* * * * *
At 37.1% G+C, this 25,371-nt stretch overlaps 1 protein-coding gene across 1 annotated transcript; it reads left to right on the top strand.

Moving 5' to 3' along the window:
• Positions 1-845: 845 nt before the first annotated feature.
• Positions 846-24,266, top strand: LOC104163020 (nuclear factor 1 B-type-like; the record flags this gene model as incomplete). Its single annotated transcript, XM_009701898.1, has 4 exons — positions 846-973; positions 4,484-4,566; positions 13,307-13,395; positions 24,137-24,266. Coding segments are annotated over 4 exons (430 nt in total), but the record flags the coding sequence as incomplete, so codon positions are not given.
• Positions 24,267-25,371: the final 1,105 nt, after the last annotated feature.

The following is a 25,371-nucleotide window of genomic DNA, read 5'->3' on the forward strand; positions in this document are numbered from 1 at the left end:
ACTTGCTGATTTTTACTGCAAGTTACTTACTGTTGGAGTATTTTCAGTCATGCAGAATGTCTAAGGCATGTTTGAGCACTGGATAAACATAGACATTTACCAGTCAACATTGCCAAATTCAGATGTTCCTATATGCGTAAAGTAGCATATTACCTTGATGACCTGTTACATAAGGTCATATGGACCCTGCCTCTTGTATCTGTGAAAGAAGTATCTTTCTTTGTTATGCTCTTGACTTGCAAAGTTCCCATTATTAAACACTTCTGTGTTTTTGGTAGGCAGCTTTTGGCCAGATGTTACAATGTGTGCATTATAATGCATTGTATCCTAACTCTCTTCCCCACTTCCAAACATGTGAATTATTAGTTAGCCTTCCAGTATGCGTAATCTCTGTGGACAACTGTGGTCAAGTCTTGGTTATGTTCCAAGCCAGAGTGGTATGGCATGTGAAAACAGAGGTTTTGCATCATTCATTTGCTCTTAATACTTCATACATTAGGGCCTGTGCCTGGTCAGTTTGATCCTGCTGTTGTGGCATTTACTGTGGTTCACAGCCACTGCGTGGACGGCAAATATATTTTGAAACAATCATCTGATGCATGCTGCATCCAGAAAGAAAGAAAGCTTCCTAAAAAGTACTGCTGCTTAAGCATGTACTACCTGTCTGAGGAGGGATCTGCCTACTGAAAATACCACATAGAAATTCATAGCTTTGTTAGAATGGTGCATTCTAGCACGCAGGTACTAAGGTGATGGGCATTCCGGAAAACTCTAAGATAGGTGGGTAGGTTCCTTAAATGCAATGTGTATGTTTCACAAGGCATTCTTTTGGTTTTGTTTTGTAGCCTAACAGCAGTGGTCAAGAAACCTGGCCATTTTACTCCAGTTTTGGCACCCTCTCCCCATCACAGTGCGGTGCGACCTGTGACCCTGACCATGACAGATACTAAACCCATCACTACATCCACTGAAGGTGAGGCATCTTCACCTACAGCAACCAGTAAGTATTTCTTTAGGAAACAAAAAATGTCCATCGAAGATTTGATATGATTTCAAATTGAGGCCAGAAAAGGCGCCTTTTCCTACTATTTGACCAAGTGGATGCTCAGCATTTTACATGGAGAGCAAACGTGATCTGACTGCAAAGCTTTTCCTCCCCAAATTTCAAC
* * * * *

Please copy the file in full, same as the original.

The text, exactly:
At 37.1% G+C, this 25,371-nt stretch overlaps 1 protein-coding gene across 1 annotated transcript; it reads left to right on the top strand.

Moving 5' to 3' along the window:
• Positions 1-845: 845 nt before the first annotated feature.
• Positions 846-24,266, top strand: LOC104163020 (nuclear factor 1 B-type-like; the record flags this gene model as incomplete). Its single annotated transcript, XM_009701898.1, has 4 exons — positions 846-973; positions 4,484-4,566; positions 13,307-13,395; positions 24,137-24,266. Coding segments are annotated over 4 exons (430 nt in total), but the record flags the coding sequence as incomplete, so codon positions are not given.
• Positions 24,267-25,371: the final 1,105 nt, after the last annotated feature.

The following is a 25,371-nucleotide window of genomic DNA, read 5'->3' on the forward strand; positions in this document are numbered from 1 at the left end:
ACTTGCTGATTTTTACTGCAAGTTACTTACTGTTGGAGTATTTTCAGTCATGCAGAATGTCTAAGGCATGTTTGAGCACTGGATAAACATAGACATTTACCAGTCAACATTGCCAAATTCAGATGTTCCTATATGCGTAAAGTAGCATATTACCTTGATGACCTGTTACATAAGGTCATATGGACCCTGCCTCTTGTATCTGTGAAAGAAGTATCTTTCTTTGTTATGCTCTTGACTTGCAAAGTTCCCATTATTAAACACTTCTGTGTTTTTGGTAGGCAGCTTTTGGCCAGATGTTACAATGTGTGCATTATAATGCATTGTATCCTAACTCTCTTCCCCACTTCCAAACATGTGAATTATTAGTTAGCCTTCCAGTATGCGTAATCTCTGTGGACAACTGTGGTCAAGTCTTGGTTATGTTCCAAGCCAGAGTGGTATGGCATGTGAAAACAGAGGTTTTGCATCATTCATTTGCTCTTAATACTTCATACATTAGGGCCTGTGCCTGGTCAGTTTGATCCTGCTGTTGTGGCATTTACTGTGGTTCACAGCCACTGCGTGGACGGCAAATATATTTTGAAACAATCATCTGATGCATGCTGCATCCAGAAAGAAAGAAAGCTTCCTAAAAAGTACTGCTGCTTAAGCATGTACTACCTGTCTGAGGAGGGATCTGCCTACTGAAAATACCACATAGAAATTCATAGCTTTGTTAGAATGGTGCATTCTAGCACGCAGGTACTAAGGTGATGGGCATTCCGGAAAACTCTAAGATAGGTGGGTAGGTTCCTTAAATGCAATGTGTATGTTTCACAAGGCATTCTTTTGGTTTTGTTTTGTAGCCTAACAGCAGTGGTCAAGAAACCTGGCCATTTTACTCCAGTTTTGGCACCCTCTCCCCATCACAGTGCGGTGCGACCTGTGACCCTGACCATGACAGATACTAAACCCATCACTACATCCACTGAAGGTGAGGCATCTTCACCTACAGCAACCAGTAAGTATTTCTTTAGGAAACAAAAAATGTCCATCGAAGATTTGATATGATTTCAAATTGAGGCCAGAAAAGGCGCCTTTTCCTACTATTTGACCAAGTGGATGCTCAGCATTTTACATGGAGAGCAAACGTGATCTGACTGCAAAGCTTTTCCTCCCCAAATTTCAAC